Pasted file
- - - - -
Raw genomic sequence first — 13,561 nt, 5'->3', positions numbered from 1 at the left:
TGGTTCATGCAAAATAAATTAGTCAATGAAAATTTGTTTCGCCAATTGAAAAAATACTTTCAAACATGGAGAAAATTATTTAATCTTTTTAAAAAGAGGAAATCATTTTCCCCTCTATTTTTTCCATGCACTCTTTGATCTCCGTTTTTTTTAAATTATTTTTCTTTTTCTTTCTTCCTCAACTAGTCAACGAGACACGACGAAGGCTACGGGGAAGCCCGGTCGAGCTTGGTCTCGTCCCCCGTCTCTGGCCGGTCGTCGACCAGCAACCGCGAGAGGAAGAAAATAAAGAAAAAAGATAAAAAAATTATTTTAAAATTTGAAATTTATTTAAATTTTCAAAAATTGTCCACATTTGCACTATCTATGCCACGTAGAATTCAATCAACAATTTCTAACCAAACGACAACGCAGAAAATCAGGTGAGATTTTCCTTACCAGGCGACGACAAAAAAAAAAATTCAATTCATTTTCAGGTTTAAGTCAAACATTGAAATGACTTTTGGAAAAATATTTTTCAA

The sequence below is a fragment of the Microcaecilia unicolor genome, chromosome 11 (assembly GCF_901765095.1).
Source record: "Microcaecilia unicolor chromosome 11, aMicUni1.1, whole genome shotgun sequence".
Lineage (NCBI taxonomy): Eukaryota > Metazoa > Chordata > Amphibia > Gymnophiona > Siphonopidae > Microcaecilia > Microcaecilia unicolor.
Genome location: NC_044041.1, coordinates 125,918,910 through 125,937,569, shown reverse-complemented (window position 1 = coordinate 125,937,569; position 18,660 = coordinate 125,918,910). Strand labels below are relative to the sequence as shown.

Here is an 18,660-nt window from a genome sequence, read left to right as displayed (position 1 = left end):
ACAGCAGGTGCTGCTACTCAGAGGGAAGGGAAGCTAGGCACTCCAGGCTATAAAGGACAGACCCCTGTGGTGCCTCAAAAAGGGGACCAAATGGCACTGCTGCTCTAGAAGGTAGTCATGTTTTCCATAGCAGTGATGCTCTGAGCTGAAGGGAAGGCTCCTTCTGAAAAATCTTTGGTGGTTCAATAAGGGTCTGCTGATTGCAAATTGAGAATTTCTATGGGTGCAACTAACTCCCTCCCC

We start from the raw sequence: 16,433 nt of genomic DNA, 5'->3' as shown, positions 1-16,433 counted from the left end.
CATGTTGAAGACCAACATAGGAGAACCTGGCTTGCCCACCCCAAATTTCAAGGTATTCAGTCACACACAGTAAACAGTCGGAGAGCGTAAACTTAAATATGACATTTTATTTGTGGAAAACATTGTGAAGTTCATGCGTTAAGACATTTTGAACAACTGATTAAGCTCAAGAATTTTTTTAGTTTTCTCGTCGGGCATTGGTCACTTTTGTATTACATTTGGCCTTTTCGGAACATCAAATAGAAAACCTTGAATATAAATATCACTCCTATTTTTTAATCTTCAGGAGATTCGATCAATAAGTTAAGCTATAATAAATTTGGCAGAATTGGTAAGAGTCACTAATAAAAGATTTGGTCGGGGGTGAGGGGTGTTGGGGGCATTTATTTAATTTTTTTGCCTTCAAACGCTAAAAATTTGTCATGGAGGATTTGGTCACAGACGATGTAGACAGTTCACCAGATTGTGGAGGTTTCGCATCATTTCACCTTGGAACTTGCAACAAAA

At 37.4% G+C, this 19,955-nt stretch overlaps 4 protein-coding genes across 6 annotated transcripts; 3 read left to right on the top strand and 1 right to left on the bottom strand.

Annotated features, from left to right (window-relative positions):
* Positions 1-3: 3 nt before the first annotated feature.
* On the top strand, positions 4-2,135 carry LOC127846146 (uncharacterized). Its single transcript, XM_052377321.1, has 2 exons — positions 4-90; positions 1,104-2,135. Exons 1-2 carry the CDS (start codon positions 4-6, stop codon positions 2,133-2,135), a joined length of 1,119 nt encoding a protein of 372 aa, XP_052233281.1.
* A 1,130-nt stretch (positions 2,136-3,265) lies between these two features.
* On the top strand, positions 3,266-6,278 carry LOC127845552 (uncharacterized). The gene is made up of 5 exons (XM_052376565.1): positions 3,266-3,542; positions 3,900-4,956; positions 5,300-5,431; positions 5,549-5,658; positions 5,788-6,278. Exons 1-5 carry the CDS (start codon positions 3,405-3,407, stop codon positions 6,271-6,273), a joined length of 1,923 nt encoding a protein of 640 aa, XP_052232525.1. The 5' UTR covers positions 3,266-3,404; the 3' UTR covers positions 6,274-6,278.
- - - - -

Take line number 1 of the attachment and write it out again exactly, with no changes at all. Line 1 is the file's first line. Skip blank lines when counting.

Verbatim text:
Raw genomic sequence first — 13,561 nt, 5'->3', positions numbered from 1 at the left: